Christmas Meditation 3
Truth Became Flesh
Saint Augustine on Truth at Christmas
In the previous Christmas meditation we studied the word for word (logos) in the opening chapter of the Gospel of Recall how the Gospel of John opens. “In the beginning was the Word, and the Word was with God, and the Word was God. He was in the beginning with God” (John 1:1-2).
Then, look what happens in verse 14. “And the Word became flesh and lived among us, and we have seen his glory, the glory as of a father’s only son, full of grace and truth” (John 1:14). What is so astonishing here is that Word (Logos) and Truth (Alethia) become flesh.
In our previous Christmas meditation we tried to listen to the Word. Here, we turn to truth. And, we will turn once again to Saint Augustine. This time to Augustine’s Sermon 185 on Truth at Christmas.
Saint Augustine on Truth at Christmas
Augustine writes. “We celebrate this day which saw the fulfillment of the prophecy: ‘Truth is sprung out of the earth: and justice hath looked down from heaven.’[Ps.84:12] Truth, eternally existing in the bosom of the Father, has sprung from the earth so that He might exist also in the bosom of a mother. Truth, holding the world in place, has sprung from the earth so that He might be carried in the hands of a woman. Truth, incorruptibly nourishing the happiness of the angels, has sprung from the earth in order to be fed by human milk. Truth, whom the heavens cannot contain, has sprung from the earth so that He might be placed in a manger. For whose benefit did such unparalleled greatness come in such lowliness? Certainly for no personal advantage, but definitely for our great good, if only we believe. Arouse yourself, O humanity; for you God has become human. ‘Awake, sleeper, and arise from among the dead, and Christ will enlighten thee.’[Eph.5:14]”
The very truth that makes the angels happy is now gingerly carried in the hands of an earthly woman. Greatness has appeared in lowliness. Eternity has appeared in time. Life has appeared in death.
Pilate’s Question: What is Truth?
In an earlier Patheos post, we asked with Pontius Pilate, “What is truth?” in John 18:38. Elsewhere, in John 14:6, we find Jesus saying, “I am the way, and the truth, and the life.” What does “truth” mean here? And everywhere we use this word?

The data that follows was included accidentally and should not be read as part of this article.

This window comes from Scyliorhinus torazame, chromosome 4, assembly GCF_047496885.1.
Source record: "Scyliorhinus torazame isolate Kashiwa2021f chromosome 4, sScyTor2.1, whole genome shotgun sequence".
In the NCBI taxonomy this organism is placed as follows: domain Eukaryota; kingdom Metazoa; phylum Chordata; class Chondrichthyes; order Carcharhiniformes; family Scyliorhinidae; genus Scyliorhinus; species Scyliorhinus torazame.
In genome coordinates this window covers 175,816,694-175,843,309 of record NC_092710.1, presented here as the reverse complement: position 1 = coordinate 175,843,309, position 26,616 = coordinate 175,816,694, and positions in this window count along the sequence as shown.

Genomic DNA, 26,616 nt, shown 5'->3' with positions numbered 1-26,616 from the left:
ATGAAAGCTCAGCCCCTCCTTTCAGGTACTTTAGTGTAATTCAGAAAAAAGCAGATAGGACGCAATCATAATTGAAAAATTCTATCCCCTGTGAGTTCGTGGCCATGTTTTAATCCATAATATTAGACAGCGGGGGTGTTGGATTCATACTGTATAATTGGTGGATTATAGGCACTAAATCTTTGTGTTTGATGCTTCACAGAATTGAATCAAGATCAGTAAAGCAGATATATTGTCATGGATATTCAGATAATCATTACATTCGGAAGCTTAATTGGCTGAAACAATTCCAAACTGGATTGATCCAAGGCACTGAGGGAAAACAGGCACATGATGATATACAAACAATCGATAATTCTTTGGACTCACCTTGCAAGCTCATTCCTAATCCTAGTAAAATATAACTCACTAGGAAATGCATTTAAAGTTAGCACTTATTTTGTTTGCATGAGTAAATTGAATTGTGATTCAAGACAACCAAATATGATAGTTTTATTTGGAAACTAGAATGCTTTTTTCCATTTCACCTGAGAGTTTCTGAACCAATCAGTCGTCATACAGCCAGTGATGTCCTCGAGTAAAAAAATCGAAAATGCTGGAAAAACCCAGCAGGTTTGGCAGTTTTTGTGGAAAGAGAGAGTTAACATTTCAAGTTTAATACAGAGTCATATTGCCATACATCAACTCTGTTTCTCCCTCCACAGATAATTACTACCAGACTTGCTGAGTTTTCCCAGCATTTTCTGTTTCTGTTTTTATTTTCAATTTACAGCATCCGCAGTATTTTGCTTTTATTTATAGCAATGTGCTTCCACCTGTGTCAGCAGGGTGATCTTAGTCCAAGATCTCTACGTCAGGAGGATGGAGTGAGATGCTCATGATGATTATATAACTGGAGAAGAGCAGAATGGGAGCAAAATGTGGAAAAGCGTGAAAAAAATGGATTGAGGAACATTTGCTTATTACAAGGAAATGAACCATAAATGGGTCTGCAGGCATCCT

If truth is propositional, then the assertion—”Jesus Christ is the way, the truth, and the life”—could be either true or false. How could we measure the truth or falsity of this proposition? Answer: on the bases of what appears. On the basis of what has been revealed to be real.
In the Johannine passages cited above, note the Greek word for truth, alteheia. Philosopher Martin Heidegger (1889-1976) analyzed this term. He noted how alteheia means unveiling or uncovering or revealing, Entdeckung. Truth is an event in which something concealed becomes unconcealed, Unverborgenheit.
Curiously, the unconcealing of one truth sometimes requires the concealing of another truth. This leads to an ongoing dialectic of revealing and hiding. Pontius Pilate could look Truth in the face and not see it.
Christmas 1: God Desired a Harlot with St. John Chrysostom
Christmas 2: The Word Became Flesh with St. Augustine
Christmas 3: Truth at Christmas with St. Augustine
Christmas 4: Mean Estate with Martin Luther
Conclusion: Truth at Christmas
Poet William Butler Yeats said, “Man can embody truth but he cannot know it.” Might this help us interpret Christmas?
At Christmas Truth (aletheia) became flesh (sarx). How did we behold the truth? In propositions? No. In dogmas? No. In arguments? No.
Truth arrived in the form of a person. Truth arrived in the form of a vulnerable infant cradled by his earthly mother. In Jesus, Truth is both revealed and hidden at the same time.
Ted Peters is a Lutheran pastor an emeritus professor at the Graduate Theological Union., He co-edits the journal, Theology and Science, with Robert John Russell on behalf of the Center for Theology and the Natural Sciences, in Berkeley, California, USA. His single volume systematic theology, God—The World’s Future, is now in the 3rd edition. He has also authored Sin: Radical Evil in Soul and Society as well as Sin Boldly: Justifying Faith for Fragile and Broken Souls. See his website: TedsTimelyTake.com.
Watch for Ted’s new 2023 book, The Voice of Public Theology, published by ATF Press.
▓ “The church is above all the body of Christ–the embodiment of its truth–and it cannot be discerned through counting those who assent to certain dogmas. The life of the church has been its capacity to produce human beings who base their lives on the paradigm of the Gospels, the saints and martyrs, even modest an dhidden ones, who have constantly renewed it and are renewing it today.” Robert N. Bellah, Beyond Belief (New York: Harper, 1970) 221.